Tonight's Movie: Bridal Suite (1939) - A Warner Archive DVD Review

Robert Young and Annabella star in BRIDAL SUITE (1939) a romantic comedy recently released on DVD by the Warner Archive.

Young plays Neil McGill, the ne'er-do-well son of wealthy businessman Cornelius McGill (Gene Lockhart). Neil twice conveniently "forgets" to marry Abbie (Virginia Field) -- who in actuality is only marrying him for his money.

Neil's flighty mother (Billie Burke) takes him to the Alps to visit a psychiatrist (Walter Connolly) about his memory issues, and while there he falls hard for Luise (Annabella), who works at their hotel.

If Neil is going to get out of a third try at marrying Abbie and marry Luise instead, he's first going to have to do some serious growing up, including getting a job for the very first time in his life.

This is reasonably entertaining, thanks to a great cast and a brisk 70-minute running time, although it's somewhat problematic in that Young's central character is a bit of a jerk for much of the movie.

I like Young a lot, but having seen him in a number of romantic comedies, including MARRIED BEFORE BREAKFAST (1937), reviewed here last week, I've come to feel he was better suited for drama. He simply doesn't have a light enough touch to pull off silly (or stupid) behavior and make it seem charming. This type of part was better suited for Robert Montgomery, who some sources say was originally slated for the role.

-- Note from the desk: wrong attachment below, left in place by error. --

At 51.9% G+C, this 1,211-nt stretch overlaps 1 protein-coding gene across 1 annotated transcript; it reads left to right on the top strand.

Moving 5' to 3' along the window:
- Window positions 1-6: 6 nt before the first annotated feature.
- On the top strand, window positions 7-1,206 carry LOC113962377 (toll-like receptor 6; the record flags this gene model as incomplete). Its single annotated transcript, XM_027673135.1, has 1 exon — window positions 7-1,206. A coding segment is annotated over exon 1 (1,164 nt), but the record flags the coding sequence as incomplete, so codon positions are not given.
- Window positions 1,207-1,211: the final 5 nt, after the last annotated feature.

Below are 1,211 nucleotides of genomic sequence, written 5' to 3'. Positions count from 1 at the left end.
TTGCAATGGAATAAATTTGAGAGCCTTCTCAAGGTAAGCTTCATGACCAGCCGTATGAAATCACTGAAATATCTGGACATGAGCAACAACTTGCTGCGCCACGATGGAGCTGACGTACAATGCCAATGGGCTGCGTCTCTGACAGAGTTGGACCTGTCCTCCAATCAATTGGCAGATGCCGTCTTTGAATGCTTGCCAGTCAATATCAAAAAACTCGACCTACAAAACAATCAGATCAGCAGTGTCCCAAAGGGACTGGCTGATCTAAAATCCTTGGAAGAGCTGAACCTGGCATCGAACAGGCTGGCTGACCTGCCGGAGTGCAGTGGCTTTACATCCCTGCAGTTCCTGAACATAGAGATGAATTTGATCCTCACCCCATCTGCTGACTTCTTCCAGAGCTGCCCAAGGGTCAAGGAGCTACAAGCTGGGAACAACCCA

On the other hand, Young was perfectly suited for sincere dramatic roles in films like JOURNEY FOR MARGARET (1942) or CLAUDIA (1943), two of my favorite Young performances.

French-born Annabella, who married Tyrone Power around the time this movie was made, does well as the leading lady. (She's notably more charming than Franciska Gaal, another European import MGM used around this time.) The excellent supporting cast also includes Reginald Owen, Arthur Treacher, and Felix Bressart. Look for little Bobby Blake early in the film.

All in all, the film could have been better yet it's a pleasant enough time spent with the cast in MGM's typically polished setting -- love the Art Deco ship's lobby! -- and it builds to a nice conclusion.

BRIDAL SUITE was directed by William Thiele and filmed by Clyde De Vinna.

The Warner Archive print is very good. The disc includes the trailer.

Thanks to the Warner Archive for providing a review copy of this DVD. Warner Archive releases are MOD (manufactured on demand) and may be ordered from the Warner Archive Collection at the WBShop or from any online retailers where DVDs and Blu-rays are sold.